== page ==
Durable medical equipment fraud is one of the leading ways criminals commit health care fraud. They do so by filing false insurance claims with Medicare or your insurance company.
Durable medical equipment, such as wheelchairs, scooters, walkers and oxygen supplies, are prescribed for you by your doctor. Nebulizers, incontinence supplies, orthotics, prosthetics and hospital beds for use at home are also considered durable medical equipment.
Examples of durable medical equipment scams include:
• Shipping medical equipment to patients before their doctor provides a prescription or the required Certificate of Medical Necessity.
• Billing for duplicate orders.
• Deliberately shipping more than the amount ordered or what is reasonably necessary.
• Billing for more expensive items than those that are shipped.
• Failing to give credit for an item that is returned.
• Forging documents that can only be signed by a doctor.
• Stealing insurance identification numbers to use for false claims.
• Paying patients and physicians to submit fraudulent claims.
• Billing all residents in a nursing home, as if everyone in the home needed and received the equipment.
Ways you can protect yourself from durable medical equipment fraud:
• It's illegal for a medical supplier to make unsolicited telephone calls to people with Medicare. The exceptions are if you have given written consent to have the supplier call you, the call is about an item the supplier already provided to you, or the supplier has delivered equipment to you in the previous 15 months. Also, a supplier may call you to confirm delivery and billing information for a new item if you know that your doctor is contacting the supplier on your behalf.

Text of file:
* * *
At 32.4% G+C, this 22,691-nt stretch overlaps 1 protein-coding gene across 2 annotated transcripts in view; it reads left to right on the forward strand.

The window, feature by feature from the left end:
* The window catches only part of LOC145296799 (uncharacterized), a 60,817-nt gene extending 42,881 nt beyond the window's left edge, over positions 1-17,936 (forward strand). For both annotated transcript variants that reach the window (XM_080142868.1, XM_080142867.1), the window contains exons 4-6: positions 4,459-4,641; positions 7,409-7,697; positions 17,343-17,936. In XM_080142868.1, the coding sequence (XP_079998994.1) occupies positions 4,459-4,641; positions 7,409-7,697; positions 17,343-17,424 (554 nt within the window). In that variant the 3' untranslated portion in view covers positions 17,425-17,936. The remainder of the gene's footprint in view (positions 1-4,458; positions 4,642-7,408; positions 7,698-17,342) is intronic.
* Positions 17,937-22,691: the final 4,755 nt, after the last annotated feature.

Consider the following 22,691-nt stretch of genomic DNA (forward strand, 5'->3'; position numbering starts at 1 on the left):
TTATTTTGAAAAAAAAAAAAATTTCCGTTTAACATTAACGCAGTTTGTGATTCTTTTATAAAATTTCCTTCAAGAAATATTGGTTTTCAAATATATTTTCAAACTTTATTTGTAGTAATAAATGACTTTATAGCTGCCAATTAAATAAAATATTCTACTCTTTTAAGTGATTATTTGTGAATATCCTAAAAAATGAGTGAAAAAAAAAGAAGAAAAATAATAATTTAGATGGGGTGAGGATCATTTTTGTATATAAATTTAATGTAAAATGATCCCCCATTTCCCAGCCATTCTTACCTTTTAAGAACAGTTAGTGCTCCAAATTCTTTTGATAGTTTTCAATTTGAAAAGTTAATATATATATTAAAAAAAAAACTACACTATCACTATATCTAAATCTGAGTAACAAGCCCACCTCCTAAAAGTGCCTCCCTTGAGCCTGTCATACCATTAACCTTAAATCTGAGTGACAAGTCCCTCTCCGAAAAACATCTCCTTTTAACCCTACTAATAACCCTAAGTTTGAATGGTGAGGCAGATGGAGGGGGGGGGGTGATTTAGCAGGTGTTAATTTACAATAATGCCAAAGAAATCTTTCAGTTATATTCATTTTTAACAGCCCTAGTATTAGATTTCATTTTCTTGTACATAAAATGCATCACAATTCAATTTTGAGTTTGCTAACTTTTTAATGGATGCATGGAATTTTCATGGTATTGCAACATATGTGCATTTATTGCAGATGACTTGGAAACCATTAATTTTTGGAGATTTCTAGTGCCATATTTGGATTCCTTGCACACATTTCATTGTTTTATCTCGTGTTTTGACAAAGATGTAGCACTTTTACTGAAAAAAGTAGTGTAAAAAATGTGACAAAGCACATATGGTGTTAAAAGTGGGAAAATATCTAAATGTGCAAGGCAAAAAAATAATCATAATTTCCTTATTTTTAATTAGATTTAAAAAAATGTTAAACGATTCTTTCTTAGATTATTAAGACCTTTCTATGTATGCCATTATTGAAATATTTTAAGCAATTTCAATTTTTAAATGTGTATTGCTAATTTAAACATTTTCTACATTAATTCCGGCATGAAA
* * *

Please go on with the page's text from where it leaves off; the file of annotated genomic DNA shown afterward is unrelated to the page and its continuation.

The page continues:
• Suppliers cannot get around the phone call ban by hiring an independent marketing firm. Medicare will not pay claims from suppliers who make unsolicited, illegal telephone calls to Medicare beneficiaries.
What you can do:
• Always review your Medicare Summary Notice (MSN) or insurance Explanation of Benefits (EOB) for mistakes. If you see any charges for durable medical equipment that you do not need or did not receive, report it as suspected fraud. You can get help understanding what’s in your MSN at our MSN decoders.
• Similarly, if you receive an unsolicited call to buy medical equipment your doctor has not ordered, speak up.
• Report questionable charges or sales pitches to: Medicare.gov, 800-633-4227 (800-MEDICARE), TTY: 877-486-2049.
• If you have private insurance, report suspected fraud to your insurance company's anti-fraud department. You should find a number to report fraud on your insurance Explanation of Benefits. You may also want to contact your state insurance department.
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